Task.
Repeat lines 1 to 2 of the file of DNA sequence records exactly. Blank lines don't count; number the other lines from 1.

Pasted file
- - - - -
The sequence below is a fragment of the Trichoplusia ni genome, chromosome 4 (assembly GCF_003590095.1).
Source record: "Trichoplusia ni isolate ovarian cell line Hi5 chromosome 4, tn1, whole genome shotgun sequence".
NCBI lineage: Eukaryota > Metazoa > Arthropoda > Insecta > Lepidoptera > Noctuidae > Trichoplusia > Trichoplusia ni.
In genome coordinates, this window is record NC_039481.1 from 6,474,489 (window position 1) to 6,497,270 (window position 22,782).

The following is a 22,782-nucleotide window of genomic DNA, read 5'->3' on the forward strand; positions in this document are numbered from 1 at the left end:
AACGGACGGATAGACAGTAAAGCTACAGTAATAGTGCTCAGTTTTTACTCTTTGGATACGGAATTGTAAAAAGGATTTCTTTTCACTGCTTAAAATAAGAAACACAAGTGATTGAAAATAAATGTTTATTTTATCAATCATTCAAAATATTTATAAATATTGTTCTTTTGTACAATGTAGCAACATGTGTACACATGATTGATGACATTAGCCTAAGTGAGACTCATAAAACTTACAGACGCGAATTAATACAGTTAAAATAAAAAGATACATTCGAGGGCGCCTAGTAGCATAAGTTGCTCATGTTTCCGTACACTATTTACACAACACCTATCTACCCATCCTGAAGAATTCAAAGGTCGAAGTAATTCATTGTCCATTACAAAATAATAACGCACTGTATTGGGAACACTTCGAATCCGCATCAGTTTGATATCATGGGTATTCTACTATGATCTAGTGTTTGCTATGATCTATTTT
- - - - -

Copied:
The sequence below is a fragment of the Trichoplusia ni genome, chromosome 4 (assembly GCF_003590095.1).
Source record: "Trichoplusia ni isolate ovarian cell line Hi5 chromosome 4, tn1, whole genome shotgun sequence".